Stockton Rhetoric & Composition Class #3: January 23, 2019

Read and listen to everything due from class #2.

Have questions from your readings Shoeless Joe, Purdue OWL Guide to Narratives


  1. Grammar Inventory
  2. Reading Quiz #1
  3. 5 Minute Personality Test & Discussion
  4. Usage Quiz
  5. Discussion of Invisibilia podcast and assignment review


  1. What is “Rhetoric?” Give an example of it from real life.
  2. Identify three things Ray loves (from Shoeless Joe Chapter One). For each thing, provide at least one sentence describing how you know Ray loves this thing.


Informal Writing #1 (This assignment need not be shared with me. Save it to transcribe on to your blog when we create them)

Consider the themes and over-arching ideas presented in the Invisibilia podcast. Then listen to the podcast here, conducted by NPR’s Fresh Air program. It is an interview with Kevin Hart. Hart was recently embroiled in a controversy involving sexuality. He said some things ten years ago on social media, was condemned for it, stepped down from hosting the Oscars, apologized, and seems to be moving on from it all (his movie has been #1 at the box office for a few weeks now). If you are unfamiliar with this course of events, there’s a pretty good primer for it all on Salon.

***If you are short on time, consider beginning this interview at 11 minutes in order to get to the part of the interview that matters to our discussion.  

Considering both Hart’s story and apology and the “call out” culture described in the previous podcast, write a full page reaction to what you have read/heard. Consider one or all of the following questions:

  1. Does the current “call out” culture provide more of a benefit or a deterrent for us as a society?
  2. If “calling out” stops heinous crimes and curbs unfair behavior, does that make it warranted?
  3. How do you feel about “shaming” as a deterrent in general? Think “Megan’s Law” and public sex offender registries.
  4. How does “forgiveness” factor into “call out culture?” How important is growth and forgiveness? Do you believe Kevin Hart?
  5. Is it different for comedy? In other words, is it “ok to joke” about sensitive issues? Can comedians expect different treatment in these politically correct times?
  6. Do you believe we live in more politically correct times? Is that generally a good or bad thing for us culturally?
  7. I am interested in this idea of funny vs. offensive. Are the rules different? Should they be?

Stockton Rhetoric & Composition #2: January 16, 2019

Great teachers are not necessarily systematic thinkers. The very act of teaching is against us – Theodore Roethke


  1. a print out out of the answers to your questionnaire. 
  2. questions about the syllabus. 


  1. Icebreaker
  2. Review the syllabus
  3. Introduction activity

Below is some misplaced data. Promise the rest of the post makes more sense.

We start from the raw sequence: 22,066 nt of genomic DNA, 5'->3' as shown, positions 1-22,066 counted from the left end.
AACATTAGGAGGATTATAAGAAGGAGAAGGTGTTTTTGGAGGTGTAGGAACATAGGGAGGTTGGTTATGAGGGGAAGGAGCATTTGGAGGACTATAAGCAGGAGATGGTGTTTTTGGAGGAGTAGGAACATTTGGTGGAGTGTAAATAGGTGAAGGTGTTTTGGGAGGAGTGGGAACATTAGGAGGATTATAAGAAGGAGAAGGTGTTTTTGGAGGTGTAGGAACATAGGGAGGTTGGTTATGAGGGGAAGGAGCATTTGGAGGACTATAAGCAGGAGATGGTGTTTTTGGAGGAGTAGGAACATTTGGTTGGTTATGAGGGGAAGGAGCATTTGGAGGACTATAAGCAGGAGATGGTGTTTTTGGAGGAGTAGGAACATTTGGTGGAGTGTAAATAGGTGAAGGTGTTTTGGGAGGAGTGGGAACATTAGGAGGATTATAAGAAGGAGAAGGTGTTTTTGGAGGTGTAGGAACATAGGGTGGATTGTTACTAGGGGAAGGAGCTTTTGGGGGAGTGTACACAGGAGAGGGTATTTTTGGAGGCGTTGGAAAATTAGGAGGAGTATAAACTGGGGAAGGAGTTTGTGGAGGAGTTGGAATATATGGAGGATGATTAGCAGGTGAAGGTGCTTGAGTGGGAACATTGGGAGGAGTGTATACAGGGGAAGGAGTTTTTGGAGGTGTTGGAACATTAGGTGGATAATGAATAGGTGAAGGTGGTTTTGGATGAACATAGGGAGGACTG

4. Assignment Review


  1. Course Syllabus
  2.  Course Questionnaire
  3. Intro to the Purdue OWL web site
  4. Purdue OWL guide to Writing Narratives
  5. Chapter One of Shoeless Joe
  6. Glossary of Grammatical Usage from Hunter College
  7. “The Callout” Episode of Invisibilia from National Public Radio


  1. Many of you are probably familiar with the Purdue OWL. We will use this site this year to get resources without a text and keep costs down. Whether or not you have ever used the site, there is a new intro to read (#3) to become familiar with the form and function of the site.
  2. Then, read the OWL’s guide to writing narratives (#4). Since the narrative is our first formal paper this semester, be sure to pay attention. I will take questions on this Monday.
  3. Read Chapter One of Shoeless Joe by WP Kinsella (#5), (approximately 19 pages). Be prepared to discuss this on Monday. Pay special attention to the characters and setting. You do not need to remember fine details of the piece. Just understand the basic ideas.
  4. Peruse the glossary of grammatical usage (#6). You do not need to study it, but get an idea of the rules. Question yourself. Are there any of these you did not know? How many?
  5. Since we do not have class on Monday, January 21st, please listen to the NPR Invisibilia podcast about the “Call Out” culture (#7). You will be asked a general question about the show in Wednesday’s quiz. So consider the overall thesis of the show as you listen.

***Please NOTE: This work should be completed for class. The assignments posted on the blog will always be due AFTER the class meeting. In other words, the blog is meant as a companion of the course lecture/discussion/activities. All assignments, unless otherwise noted, are due at  the subsequent class.  

Stockton Rhetoric & Composition #1: January 14th


  1. Introductions/Attendance
  2. Syllabus/Website/Assignment Review


  1. Course Syllabus
  2. Course Questionnaire


1. Post my website in your favorites. Subscribe to follow, so you get e-mail notifications when I post. Follow me on Twitter (@JoeCostal ). We will have a Twitter project on-going through the school year, so if you are not signed up, please do so. See me with concerns,

2. Download and thoroughly read your syllabus. This is an extremely important document. Read it, but like, for real. 

3. Complete this questionnaire. Follow the directions at the top, please. This is your first real assignment of the semester, so let’s review how I would like all assignments turned in.

  • Open Google Docs (all of you have access to Google Drive through your Stockton e-mail address).
  • Name the title using the following format LastName Assignment (i.e. Costal Questionnaire) 
  • Go to “SHARE” (the blue button in the upper right hand corner. Share with me (
  • You have now submitted the assignment.